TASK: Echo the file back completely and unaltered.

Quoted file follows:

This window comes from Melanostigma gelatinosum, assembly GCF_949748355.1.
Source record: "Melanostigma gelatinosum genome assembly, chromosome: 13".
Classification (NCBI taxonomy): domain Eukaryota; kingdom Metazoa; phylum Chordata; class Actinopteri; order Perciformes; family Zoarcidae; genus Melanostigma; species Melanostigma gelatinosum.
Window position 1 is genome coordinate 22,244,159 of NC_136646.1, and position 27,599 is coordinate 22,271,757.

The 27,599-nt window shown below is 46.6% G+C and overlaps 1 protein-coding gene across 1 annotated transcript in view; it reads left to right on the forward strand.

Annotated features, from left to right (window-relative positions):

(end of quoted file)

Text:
This window comes from Melanostigma gelatinosum, assembly GCF_949748355.1.
Source record: "Melanostigma gelatinosum genome assembly, chromosome: 13".
Classification (NCBI taxonomy): domain Eukaryota; kingdom Metazoa; phylum Chordata; class Actinopteri; order Perciformes; family Zoarcidae; genus Melanostigma; species Melanostigma gelatinosum.
Window position 1 is genome coordinate 22,244,159 of NC_136646.1, and position 27,599 is coordinate 22,271,757.

The 27,599-nt window shown below is 46.6% G+C and overlaps 1 protein-coding gene across 1 annotated transcript in view; it reads left to right on the forward strand.

Annotated features, from left to right (window-relative positions):